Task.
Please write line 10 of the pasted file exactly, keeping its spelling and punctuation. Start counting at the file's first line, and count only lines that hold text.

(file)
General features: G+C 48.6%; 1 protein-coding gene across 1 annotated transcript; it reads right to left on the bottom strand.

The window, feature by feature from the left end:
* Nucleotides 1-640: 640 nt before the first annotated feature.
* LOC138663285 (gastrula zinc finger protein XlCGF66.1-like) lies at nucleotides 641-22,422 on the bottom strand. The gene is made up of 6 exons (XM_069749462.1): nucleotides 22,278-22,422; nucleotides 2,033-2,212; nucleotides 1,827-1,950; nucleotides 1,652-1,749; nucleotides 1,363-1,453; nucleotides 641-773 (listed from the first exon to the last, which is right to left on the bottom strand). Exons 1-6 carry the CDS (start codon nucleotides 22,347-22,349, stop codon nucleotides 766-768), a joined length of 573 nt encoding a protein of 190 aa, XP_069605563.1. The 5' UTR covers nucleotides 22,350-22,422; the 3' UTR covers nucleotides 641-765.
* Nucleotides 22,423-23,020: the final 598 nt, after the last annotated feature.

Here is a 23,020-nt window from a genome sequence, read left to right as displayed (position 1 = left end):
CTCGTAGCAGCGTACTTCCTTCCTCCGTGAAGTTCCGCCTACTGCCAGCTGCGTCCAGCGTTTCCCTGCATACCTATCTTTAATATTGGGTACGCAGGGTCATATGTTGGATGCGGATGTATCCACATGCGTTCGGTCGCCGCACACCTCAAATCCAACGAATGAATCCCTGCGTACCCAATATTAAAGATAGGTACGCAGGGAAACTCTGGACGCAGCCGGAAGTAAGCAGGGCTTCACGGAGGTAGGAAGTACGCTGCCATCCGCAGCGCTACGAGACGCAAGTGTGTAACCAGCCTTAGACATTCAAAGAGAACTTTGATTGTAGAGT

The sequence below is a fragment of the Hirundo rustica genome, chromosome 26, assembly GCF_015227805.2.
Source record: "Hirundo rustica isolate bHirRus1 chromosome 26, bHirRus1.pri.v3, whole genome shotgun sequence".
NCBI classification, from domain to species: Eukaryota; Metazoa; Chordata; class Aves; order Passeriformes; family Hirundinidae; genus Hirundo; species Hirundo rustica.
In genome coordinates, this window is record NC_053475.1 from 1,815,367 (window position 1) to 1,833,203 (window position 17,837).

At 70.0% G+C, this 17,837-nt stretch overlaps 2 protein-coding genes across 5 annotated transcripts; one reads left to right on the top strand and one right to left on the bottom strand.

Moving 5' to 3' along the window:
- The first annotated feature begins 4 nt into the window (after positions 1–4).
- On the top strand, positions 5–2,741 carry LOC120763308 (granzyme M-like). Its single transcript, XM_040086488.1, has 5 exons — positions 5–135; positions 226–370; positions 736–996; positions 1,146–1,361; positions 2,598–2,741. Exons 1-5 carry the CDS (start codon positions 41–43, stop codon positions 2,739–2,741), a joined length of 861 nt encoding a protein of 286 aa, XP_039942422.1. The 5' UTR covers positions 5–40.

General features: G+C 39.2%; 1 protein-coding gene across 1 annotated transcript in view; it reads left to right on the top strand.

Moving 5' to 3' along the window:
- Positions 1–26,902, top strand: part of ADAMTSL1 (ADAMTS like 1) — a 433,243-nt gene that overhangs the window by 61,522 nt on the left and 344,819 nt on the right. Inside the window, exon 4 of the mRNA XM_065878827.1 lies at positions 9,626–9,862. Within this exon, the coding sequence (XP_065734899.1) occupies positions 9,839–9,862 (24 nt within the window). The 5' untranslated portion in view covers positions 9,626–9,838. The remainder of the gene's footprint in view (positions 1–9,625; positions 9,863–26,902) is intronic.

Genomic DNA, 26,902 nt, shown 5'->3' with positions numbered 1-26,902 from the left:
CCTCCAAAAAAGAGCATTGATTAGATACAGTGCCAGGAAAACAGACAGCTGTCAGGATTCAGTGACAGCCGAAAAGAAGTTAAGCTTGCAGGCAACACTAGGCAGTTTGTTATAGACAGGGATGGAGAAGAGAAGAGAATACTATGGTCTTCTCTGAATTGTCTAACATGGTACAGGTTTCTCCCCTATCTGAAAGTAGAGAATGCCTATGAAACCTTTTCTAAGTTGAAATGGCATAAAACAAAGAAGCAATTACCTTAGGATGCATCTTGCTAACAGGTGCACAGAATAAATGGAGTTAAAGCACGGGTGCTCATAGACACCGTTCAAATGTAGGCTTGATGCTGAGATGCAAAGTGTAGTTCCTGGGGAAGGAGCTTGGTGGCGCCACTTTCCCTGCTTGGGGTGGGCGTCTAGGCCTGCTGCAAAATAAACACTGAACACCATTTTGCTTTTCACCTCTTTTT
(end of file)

NCBI classification, from domain to species: Eukaryota; Metazoa; Chordata; class Aves; order Passeriformes; family Hirundinidae; genus Hirundo; species Hirundo rustica.